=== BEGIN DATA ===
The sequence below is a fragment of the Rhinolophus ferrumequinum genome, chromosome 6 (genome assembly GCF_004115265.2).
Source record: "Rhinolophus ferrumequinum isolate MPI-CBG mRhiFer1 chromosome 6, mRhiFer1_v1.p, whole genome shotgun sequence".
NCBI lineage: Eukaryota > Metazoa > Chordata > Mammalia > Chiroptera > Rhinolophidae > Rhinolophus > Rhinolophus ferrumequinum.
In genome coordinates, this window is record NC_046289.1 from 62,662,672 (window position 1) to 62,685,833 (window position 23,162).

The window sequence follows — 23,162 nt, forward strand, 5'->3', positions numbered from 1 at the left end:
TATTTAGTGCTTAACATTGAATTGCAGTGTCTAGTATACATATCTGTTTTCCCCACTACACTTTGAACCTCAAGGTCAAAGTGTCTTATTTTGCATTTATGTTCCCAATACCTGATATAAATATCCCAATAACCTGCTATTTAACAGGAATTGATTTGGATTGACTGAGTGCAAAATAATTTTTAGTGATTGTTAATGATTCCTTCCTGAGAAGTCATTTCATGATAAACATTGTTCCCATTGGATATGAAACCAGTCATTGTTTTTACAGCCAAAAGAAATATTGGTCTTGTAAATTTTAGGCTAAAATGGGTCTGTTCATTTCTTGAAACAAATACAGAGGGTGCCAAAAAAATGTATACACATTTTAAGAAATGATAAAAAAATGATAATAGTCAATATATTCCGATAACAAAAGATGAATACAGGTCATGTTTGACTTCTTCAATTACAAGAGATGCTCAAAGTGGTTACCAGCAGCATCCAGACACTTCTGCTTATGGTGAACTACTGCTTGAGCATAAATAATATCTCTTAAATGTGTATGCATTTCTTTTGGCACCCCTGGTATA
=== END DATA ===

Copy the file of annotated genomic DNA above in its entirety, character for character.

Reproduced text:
The sequence below is a fragment of the Rhinolophus ferrumequinum genome, chromosome 6 (genome assembly GCF_004115265.2).
Source record: "Rhinolophus ferrumequinum isolate MPI-CBG mRhiFer1 chromosome 6, mRhiFer1_v1.p, whole genome shotgun sequence".
NCBI lineage: Eukaryota > Metazoa > Chordata > Mammalia > Chiroptera > Rhinolophidae > Rhinolophus > Rhinolophus ferrumequinum.
In genome coordinates, this window is record NC_046289.1 from 62,662,672 (window position 1) to 62,685,833 (window position 23,162).

The window sequence follows — 23,162 nt, forward strand, 5'->3', positions numbered from 1 at the left end:
TATTTAGTGCTTAACATTGAATTGCAGTGTCTAGTATACATATCTGTTTTCCCCACTACACTTTGAACCTCAAGGTCAAAGTGTCTTATTTTGCATTTATGTTCCCAATACCTGATATAAATATCCCAATAACCTGCTATTTAACAGGAATTGATTTGGATTGACTGAGTGCAAAATAATTTTTAGTGATTGTTAATGATTCCTTCCTGAGAAGTCATTTCATGATAAACATTGTTCCCATTGGATATGAAACCAGTCATTGTTTTTACAGCCAAAAGAAATATTGGTCTTGTAAATTTTAGGCTAAAATGGGTCTGTTCATTTCTTGAAACAAATACAGAGGGTGCCAAAAAAATGTATACACATTTTAAGAAATGATAAAAAAATGATAATAGTCAATATATTCCGATAACAAAAGATGAATACAGGTCATGTTTGACTTCTTCAATTACAAGAGATGCTCAAAGTGGTTACCAGCAGCATCCAGACACTTCTGCTTATGGTGAACTACTGCTTGAGCATAAATAATATCTCTTAAATGTGTATGCATTTCTTTTGGCACCCCTGGTATA